"Our Loose Ends" Genealogy Column
by Lynna Kay Shuffield
Houston, Texas

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Printed in the Taylor Daily Press & Thorndale Champion
18 March 2004

Confederates POWs become Galvanized Yankees

Between 1864 and 1868, the federal government offered Confederate Prisoners of War (POWs) an opportunity to be released from prison. Johnny Rebs could enlist in one of six regiments [the 1st through the 6th U.S. Volunteer Infantry (USVI)] and serve in the Western Frontier where they would not have to fight against their Southern comrades in arms.

About 6,000 men were recruited from prison camps in Maryland, Illinois, Indiana and Ohio. The 1st and 4th USVI were organized at Point Lookout, MD; the 2nd & 3rd USVI at Rock Island, IL; the 5th USVI at Alton and Camp Doulas, IL; and the 6th USVI at Camp Douglas, IL, Camp Morton, IN and Camp Chase, OH.

Historian Dee Brown in her book, "The Galvanized Yankees" states the term "Galvanized Yankee" was first used as a way to describe former Union soldiers who served in the Confederacy. When the Confederates now members of the U.S. Volunteers arrived on the western frontier, the phrase had come full circle and what began as a reference for Yankees-turned-Rebels eventually came to indicate Rebels-turned-Yankees.

At the time of their enlistment in the Union army, the name officially given to the former Confederates was United States Volunteers. This reflects the fact that the men came into the Union service at the federal, or national, level instead of at the state level, as was the case for the vast majority of soldiers both North and South. During the Civil War, the majority of regiments in were volunteer units recruited at the state level.

The USVI units were stationed in the upper Great Plains: 1st USVI in Minnesota & the Dakotas; 2nd USVI in Kansas; 3rd USVI in Nebraska & Colorado; 4th USVI in the Dakotas; and, the 5th & 6th USVI in Nebraska, Kansas & Colorado.

These men fought Indians, escorted supply trains and were guards for Union Pacific Railroad survey parties. The 6th USVI was even posted as far west as Camp Douglas, Utah.

The last of the USVI units was mustered out of service in Nov. 1866.

Suggested Reading: The Galvanized Yankees by Dee Brown (reprinted, Lincoln, NE, 1986) and Galvanized Yankees on the Upper Missouri: The Face of Loyalty by Michele Tucker Butts (Boulder, CO, 2002).

Microfilm at the National Archives (NARA): 1) "Compiled Service Records of Former Confederate Soldiers who Served in the 1st Through 6th U.S. Volunteer Infantry Regiments, 1864-1866" (Film ID M1017; Record Group RG094; 65 reels - LDS FHC Film # 1315687-751); and, 2) "Compiled Service Records of Volunteer Union Soldiers Who Served in Organizations From The State of Texas" (Film ID M402; 13 rolls). P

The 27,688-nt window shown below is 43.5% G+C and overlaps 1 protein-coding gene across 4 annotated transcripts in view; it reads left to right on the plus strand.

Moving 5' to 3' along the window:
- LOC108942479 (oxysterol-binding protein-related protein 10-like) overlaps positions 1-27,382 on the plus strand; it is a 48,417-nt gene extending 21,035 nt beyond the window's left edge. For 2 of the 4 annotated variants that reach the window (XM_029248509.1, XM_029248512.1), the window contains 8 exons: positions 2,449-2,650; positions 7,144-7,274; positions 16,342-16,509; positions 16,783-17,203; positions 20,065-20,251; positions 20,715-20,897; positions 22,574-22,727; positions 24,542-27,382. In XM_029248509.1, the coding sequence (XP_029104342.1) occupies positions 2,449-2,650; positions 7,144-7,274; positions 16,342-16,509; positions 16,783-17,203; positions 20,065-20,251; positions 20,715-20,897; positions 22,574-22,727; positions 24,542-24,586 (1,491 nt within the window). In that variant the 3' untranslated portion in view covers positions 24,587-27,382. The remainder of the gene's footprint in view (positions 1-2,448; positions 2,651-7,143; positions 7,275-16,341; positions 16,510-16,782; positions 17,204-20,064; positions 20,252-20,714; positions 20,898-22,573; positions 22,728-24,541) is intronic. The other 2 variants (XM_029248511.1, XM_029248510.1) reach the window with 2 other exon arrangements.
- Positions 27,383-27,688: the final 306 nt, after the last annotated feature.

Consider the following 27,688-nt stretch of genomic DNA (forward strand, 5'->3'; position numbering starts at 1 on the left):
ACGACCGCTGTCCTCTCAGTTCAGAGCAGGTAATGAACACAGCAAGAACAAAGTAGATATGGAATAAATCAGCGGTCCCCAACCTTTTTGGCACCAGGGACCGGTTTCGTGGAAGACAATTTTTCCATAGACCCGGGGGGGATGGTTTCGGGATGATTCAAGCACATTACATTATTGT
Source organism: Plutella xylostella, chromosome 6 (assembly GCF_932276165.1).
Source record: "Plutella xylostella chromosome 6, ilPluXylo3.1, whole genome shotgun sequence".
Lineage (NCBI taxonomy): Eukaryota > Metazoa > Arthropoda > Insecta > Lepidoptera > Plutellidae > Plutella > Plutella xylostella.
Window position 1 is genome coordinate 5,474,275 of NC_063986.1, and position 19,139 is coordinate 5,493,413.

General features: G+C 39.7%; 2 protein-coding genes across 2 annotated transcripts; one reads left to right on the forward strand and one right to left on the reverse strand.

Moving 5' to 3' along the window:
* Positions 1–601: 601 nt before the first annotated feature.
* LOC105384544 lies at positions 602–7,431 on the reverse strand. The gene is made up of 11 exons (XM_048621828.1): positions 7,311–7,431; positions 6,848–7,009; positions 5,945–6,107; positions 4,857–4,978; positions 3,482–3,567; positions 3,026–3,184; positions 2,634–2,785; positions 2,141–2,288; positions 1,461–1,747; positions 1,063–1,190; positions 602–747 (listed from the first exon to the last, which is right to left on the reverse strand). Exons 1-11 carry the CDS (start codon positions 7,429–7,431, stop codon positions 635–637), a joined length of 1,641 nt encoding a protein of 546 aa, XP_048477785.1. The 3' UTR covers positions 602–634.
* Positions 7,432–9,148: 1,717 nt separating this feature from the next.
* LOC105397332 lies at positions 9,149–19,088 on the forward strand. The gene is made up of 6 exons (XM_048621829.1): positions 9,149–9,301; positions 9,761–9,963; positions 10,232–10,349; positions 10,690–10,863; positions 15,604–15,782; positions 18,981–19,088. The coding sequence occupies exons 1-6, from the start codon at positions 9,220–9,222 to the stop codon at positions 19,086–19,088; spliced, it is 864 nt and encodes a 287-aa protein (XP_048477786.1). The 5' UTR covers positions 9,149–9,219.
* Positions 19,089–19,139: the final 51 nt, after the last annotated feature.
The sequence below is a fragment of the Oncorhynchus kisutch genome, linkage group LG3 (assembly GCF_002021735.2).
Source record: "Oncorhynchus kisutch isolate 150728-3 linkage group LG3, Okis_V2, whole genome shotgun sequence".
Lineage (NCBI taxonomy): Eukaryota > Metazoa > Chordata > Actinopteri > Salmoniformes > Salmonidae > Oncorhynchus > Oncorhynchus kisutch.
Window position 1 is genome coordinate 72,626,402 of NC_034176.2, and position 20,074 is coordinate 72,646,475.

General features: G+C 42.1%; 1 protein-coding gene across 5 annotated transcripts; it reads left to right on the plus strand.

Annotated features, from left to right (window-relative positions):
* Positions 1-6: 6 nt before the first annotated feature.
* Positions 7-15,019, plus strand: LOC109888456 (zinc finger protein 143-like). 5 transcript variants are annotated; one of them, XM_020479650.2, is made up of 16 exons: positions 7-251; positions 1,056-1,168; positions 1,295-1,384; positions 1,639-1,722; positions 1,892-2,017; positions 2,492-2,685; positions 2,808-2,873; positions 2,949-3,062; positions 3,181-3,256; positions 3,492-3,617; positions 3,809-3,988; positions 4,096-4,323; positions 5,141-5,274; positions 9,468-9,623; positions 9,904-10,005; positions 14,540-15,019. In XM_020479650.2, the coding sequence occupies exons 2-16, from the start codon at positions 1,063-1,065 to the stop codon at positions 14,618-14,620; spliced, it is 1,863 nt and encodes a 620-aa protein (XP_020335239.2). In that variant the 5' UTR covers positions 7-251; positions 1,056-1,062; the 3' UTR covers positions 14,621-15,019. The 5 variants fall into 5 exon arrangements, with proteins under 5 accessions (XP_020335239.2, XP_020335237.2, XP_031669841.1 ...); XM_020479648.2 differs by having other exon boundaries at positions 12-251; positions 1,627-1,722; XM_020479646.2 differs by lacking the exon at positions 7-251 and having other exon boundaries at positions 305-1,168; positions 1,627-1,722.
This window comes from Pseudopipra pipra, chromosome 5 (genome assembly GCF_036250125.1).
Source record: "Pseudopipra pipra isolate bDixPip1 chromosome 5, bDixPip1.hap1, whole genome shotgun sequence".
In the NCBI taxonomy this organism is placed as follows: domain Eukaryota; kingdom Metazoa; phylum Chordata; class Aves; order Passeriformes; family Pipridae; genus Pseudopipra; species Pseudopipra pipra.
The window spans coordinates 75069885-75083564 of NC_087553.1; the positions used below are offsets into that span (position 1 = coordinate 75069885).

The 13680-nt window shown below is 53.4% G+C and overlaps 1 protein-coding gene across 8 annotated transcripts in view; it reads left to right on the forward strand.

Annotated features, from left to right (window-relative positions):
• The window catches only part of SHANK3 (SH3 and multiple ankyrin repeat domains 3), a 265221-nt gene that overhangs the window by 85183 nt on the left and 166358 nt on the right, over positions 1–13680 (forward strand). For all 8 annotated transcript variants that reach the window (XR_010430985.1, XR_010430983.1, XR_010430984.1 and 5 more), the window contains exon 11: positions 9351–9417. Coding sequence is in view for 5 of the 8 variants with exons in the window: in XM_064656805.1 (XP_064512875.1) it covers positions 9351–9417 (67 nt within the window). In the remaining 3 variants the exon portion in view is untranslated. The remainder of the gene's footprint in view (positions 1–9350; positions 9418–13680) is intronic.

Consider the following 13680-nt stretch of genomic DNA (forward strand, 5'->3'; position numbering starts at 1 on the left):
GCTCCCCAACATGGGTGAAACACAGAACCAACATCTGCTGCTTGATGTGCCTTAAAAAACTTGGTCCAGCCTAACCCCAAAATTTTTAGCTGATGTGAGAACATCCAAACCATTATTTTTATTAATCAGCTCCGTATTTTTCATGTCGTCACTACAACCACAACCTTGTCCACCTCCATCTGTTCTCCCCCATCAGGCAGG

If you are interested in microfilm for another state, check out the NARA On-line Microfilm Catalog for these records at: http://www.archives.gov/publications/microfilm_catalogs/military/military_service_records_part07.html .

These records are a little known resource for those lost Confederate soldiers that might provide useful information if you take the time to search. Remember, even if you don't find your lost Confederate Vet, a no answer is still a good one!

Texas Land Grant Database

What is the Texas General Land Office Land Grant Database? It is on-line at: http://www.glo.state.tx.us/archives/landgrant.html and contains a listing of all original land grants that have been issued an abstract number by the Texas General Land Office.

This database does not contain information on the subsequent subdivision of this land, i.e., sale, subdivision, etc, those items are a matter of county record.

The easiest way to determine if someone has a land grant, is to simply type that person's name into the Original Grantee bar, then click the Search key. It is best to type the name using the following format: Smith, John Smith or John A Smith. P

It will be important to pay attention to spelling. The Land Grant Database has tools that will help you find similar names. For instance, a search for Smith will generate results for Nesmith and Smither as well.

I had a great deal of fun searching for many of my family surnames and added a considerable amount of information and it opened up some new possibilities for future research into Texas counties I would have never thought to look for my ancestors.

In this column, I will be glad to highlight and review any family history, genealogy, county history, or similar book, free of charge, if you donate a copy of the book or item. After it has been highlighted and reviewed, on a space available basis, it will be donated to the genealogy section of a library. You will receive an acknowledgment of the donation from the library. Mail item or book to me at the below address.

Lynna Kay Shuffield has written several books related to Texas genealogy and military history. She has spoken before numerous genealogy and veterans groups. Also, is a County Coordinator for the Texas GenWeb Project. Regretfully, she cannot help with individual genealogical research. Please visit the website for this column at: http://www.geocities.com/lks_friday/COLUMN-001.htm or if you have any questions, comments, suggestions for column topics, genealogy or historical society announcements, please contact her at: P. O. Box 16604, Houston, Texas 77222-6604 or e-mail: lksfriday@sbcglobal.net

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This webpage was last created on 24 Sept 2004 and was last revised on __________

Copyright 1999, 2001, 2002, 2003, 2004 Lynna Kay Shuffield - All rights reserved.
P. O. Box 16604
Houston, Texas 77222-6604